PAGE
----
A few weeks ago I was not far from Crimea. In fact, I was locked in a house between Chechnya and Crimea with an eccentric babushka who was trying to force-feed me potatoes. I wondered why on earth I had ever left Georgetown. I had taken a leave of absence to promote the careers of young musicians form the North Caucasus. But what was I doing, an ex-econ major, trying to help kids in bombed-out streets to succeed in classical music, a seemingly dying and certainly impractical profession anyway?
Whatever I was doing, I certainly wasn’t doing it fearlessly. In fact, I was afraid most of the time.
McDonough Gymnasium is far removed from the north Caucasus, in every possible way, but I suspect that there is also more than a little bit of fear in this room right now. And so what I want to talk about today is something I have recently learned a lot about, fear—what fears are just monsters under the bed, and what fears should make us quiver.
First, you’re probably afraid of not getting a good job. We think about college differently than our parents did. We witnessed the economic crash in 2008. Some of you have siblings who graduated from college but couldn’t find jobs. Some of you have parents who lost their jobs, and maybe still can’t find work. And that makes us afraid, afraid that after all this work and after spending all this money, and piling up all this debt, we won’t be able to find the jobs we need when we graduate. And as a result we make our choices, what courses to take, what majors to choose, what groups to join, not out of interest but out of fear.
I certainly felt that way when I was sitting where you are sitting now, and I hear this from my classmates every day. We want to follow the safe, well-trodden path to a secure, prestigious job. That’s why you think you’re here. But these three years at Georgetown have shown me that I should not have been afraid of whether I would get a good job. That’s the monster under the bed. My fear should have been, first and foremost, that I would miss the opportunity to find out what kind of a job is good.
You are standing at a crossroads. You can take one road and walk blindly down a path marked by materialism and success—as thousands of prestigious university students do—or you can take the other road: you can wrestle with what the “good” in good job, the “good” in good life, really means—which I found in the gospels and the life of Christ. But I’ll warn you: that other road might lead you to destinations you could never have imagined, like in my case, to disputed territories still raw from the wounds of war. You could even become a Russian major.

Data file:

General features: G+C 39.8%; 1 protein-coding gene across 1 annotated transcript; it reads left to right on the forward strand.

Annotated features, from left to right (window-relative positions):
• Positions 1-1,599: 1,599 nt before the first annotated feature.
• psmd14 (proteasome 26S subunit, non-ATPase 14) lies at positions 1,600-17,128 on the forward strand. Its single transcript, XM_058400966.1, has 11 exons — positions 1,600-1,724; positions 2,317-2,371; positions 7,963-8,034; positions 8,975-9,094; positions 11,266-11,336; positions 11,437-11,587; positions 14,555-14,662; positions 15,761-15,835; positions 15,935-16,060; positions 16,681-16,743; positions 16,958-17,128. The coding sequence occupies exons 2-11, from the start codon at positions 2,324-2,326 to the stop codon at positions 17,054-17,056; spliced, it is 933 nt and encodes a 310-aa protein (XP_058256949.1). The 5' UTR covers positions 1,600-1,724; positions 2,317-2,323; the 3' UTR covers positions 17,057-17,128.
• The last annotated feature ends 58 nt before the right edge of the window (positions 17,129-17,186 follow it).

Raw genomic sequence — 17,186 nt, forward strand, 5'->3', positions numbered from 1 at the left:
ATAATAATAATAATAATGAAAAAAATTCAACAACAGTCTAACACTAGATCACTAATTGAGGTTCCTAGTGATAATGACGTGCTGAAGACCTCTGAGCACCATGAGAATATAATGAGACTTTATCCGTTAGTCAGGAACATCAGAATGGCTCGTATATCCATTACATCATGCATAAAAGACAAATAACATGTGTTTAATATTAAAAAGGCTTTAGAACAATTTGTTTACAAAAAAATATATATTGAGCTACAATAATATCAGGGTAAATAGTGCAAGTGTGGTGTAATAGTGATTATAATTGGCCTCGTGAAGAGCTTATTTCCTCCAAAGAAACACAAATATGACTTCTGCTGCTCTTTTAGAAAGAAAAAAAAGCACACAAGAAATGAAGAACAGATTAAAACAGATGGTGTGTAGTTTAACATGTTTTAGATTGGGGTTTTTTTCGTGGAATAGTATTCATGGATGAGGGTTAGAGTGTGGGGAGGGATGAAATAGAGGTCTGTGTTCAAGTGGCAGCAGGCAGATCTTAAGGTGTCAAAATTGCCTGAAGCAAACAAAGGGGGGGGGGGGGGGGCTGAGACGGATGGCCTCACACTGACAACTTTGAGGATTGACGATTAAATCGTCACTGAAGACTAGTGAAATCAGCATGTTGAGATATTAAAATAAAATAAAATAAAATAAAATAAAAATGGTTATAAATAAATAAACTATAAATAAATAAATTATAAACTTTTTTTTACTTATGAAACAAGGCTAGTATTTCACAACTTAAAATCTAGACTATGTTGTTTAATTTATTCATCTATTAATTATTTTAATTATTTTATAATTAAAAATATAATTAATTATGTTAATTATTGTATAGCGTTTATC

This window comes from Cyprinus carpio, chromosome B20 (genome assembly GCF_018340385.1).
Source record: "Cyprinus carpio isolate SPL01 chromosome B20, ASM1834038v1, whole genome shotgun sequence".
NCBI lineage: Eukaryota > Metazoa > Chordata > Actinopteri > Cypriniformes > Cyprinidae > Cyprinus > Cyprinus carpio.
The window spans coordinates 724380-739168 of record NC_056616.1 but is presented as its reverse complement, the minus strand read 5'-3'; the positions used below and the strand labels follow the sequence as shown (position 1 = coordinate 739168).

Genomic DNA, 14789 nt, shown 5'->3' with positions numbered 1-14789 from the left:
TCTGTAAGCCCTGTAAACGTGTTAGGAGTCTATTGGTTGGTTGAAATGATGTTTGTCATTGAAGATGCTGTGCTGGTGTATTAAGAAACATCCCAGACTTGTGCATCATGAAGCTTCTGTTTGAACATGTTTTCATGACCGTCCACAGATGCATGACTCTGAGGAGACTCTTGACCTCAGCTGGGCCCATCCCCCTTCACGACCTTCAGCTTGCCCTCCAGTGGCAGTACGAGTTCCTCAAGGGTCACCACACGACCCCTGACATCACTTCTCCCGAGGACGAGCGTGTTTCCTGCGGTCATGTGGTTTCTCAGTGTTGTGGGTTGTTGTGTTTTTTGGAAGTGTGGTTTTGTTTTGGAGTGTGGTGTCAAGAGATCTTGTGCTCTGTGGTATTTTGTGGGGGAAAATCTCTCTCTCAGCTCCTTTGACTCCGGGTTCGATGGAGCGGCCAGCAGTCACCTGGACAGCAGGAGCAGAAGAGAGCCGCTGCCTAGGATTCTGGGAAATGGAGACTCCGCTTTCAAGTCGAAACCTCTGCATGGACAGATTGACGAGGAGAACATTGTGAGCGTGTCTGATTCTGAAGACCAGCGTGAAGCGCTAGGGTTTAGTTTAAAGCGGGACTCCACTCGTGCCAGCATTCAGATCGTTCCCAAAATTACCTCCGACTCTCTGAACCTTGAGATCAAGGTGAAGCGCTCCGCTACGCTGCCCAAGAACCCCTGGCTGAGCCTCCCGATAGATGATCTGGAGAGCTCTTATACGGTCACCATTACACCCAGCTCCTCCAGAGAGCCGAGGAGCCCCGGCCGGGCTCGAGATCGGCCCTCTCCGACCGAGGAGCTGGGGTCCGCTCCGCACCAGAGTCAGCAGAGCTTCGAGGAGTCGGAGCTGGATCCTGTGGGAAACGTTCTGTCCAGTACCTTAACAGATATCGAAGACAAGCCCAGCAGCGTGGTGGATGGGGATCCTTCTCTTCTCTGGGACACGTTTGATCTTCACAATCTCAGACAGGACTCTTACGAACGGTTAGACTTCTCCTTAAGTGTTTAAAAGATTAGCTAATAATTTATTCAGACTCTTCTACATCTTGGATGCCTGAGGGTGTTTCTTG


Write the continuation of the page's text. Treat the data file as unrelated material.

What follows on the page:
In the months ahead you will be asked in class after class to wrestle with the most crucial questions: what is the highest good, how do I live a life oriented toward that good. Give yourself headaches thinking about those questions: read what you’re assigned and more, probe your teachers, grapple with your peers. Because answering these questions now could change the course of your studies and your life.
Parents, you may be encouraging your children to do what seems to be sensible and risk-averse. But I ask you: will all of the sense in the world be worth it if at the end of their lives, your kids realize they never even asked “why” and “what for”?
When I left Georgetown in December, I knew my project could fail. I didn’t have enough funds or contacts yet, and let’s face it, the whole endeavor of recording an album in terrorist occupied regions seemed a bit mad. But I was prepared to risk failure because the possibility of helping these artists was worth it. I chose a new metric for success, and that gave me the freedom to step out in faith, and if need be, fail. By the grace of God, I chose the second road.
Your road will look different from mine. But whatever you do, don’t settle for success. Seize the opportunity right here, right now, at Georgetown, to seek the truth about what it means to live a good life. That’s why you’re at Georgetown.
Welcome to the Hilltop. Hoya Saxa.